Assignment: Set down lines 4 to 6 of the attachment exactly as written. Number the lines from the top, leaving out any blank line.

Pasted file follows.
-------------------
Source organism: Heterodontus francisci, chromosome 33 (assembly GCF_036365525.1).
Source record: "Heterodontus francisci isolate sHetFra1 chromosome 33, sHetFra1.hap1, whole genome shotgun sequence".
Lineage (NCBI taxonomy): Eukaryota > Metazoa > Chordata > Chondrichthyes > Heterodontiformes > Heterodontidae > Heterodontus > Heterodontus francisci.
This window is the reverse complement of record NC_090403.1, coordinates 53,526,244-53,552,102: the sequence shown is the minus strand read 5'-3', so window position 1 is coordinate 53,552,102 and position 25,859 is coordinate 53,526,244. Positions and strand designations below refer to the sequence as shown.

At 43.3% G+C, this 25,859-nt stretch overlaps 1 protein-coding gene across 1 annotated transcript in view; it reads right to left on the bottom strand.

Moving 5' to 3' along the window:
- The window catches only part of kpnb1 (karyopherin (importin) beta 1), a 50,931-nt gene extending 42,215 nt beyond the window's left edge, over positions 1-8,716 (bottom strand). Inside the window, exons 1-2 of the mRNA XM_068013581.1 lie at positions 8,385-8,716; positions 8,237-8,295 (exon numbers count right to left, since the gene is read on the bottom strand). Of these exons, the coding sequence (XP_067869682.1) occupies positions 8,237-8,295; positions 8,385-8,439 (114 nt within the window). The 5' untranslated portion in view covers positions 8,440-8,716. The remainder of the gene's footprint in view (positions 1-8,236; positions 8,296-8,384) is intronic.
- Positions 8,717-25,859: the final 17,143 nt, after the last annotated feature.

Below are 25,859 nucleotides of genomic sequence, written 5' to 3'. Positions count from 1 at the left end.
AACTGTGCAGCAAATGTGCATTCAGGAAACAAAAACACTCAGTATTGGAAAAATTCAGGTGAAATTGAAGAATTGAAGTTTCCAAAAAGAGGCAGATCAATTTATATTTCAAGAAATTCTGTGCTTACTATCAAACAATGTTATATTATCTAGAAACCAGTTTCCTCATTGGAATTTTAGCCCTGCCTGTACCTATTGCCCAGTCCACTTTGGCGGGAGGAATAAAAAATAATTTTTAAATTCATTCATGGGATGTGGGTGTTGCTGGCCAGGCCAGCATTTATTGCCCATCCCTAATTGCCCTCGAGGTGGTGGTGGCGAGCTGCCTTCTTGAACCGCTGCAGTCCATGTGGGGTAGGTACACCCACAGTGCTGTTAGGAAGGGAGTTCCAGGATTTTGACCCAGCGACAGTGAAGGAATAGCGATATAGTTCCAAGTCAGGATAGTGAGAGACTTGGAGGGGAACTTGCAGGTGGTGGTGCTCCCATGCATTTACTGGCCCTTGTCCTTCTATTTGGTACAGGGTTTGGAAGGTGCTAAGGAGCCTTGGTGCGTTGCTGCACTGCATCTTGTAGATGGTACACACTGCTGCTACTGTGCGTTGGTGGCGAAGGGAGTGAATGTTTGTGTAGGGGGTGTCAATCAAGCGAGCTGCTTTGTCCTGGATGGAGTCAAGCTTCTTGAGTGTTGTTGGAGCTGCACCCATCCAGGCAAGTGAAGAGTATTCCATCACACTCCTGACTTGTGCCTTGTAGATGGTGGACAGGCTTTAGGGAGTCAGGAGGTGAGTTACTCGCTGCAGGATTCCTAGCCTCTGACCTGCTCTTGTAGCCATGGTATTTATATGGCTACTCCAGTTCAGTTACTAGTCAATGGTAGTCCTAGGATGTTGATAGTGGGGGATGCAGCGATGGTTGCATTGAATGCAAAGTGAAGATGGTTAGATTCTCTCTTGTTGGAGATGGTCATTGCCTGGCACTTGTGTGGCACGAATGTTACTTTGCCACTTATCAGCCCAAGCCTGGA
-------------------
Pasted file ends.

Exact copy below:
This window is the reverse complement of record NC_090403.1, coordinates 53,526,244-53,552,102: the sequence shown is the minus strand read 5'-3', so window position 1 is coordinate 53,552,102 and position 25,859 is coordinate 53,526,244. Positions and strand designations below refer to the sequence as shown.

At 43.3% G+C, this 25,859-nt stretch overlaps 1 protein-coding gene across 1 annotated transcript in view; it reads right to left on the bottom strand.

Moving 5' to 3' along the window: